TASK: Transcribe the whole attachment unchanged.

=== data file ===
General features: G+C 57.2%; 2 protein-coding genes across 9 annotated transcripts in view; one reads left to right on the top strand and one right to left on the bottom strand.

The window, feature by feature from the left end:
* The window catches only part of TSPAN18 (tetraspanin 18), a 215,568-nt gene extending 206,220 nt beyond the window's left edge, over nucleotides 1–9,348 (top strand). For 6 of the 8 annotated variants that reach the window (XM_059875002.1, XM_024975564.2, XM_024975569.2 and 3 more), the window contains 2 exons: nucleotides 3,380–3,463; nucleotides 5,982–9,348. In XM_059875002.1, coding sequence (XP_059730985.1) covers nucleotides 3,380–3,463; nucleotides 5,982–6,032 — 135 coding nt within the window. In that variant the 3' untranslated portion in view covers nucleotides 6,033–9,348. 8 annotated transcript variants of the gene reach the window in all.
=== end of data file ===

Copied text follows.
General features: G+C 57.2%; 2 protein-coding genes across 9 annotated transcripts in view; one reads left to right on the top strand and one right to left on the bottom strand.

The window, feature by feature from the left end:
* The window catches only part of TSPAN18 (tetraspanin 18), a 215,568-nt gene extending 206,220 nt beyond the window's left edge, over nucleotides 1–9,348 (top strand). For 6 of the 8 annotated variants that reach the window (XM_059875002.1, XM_024975564.2, XM_024975569.2 and 3 more), the window contains 2 exons: nucleotides 3,380–3,463; nucleotides 5,982–9,348. In XM_059875002.1, coding sequence (XP_059730985.1) covers nucleotides 3,380–3,463; nucleotides 5,982–6,032 — 135 coding nt within the window. In that variant the 3' untranslated portion in view covers nucleotides 6,033–9,348. 8 annotated transcript variants of the gene reach the window in all.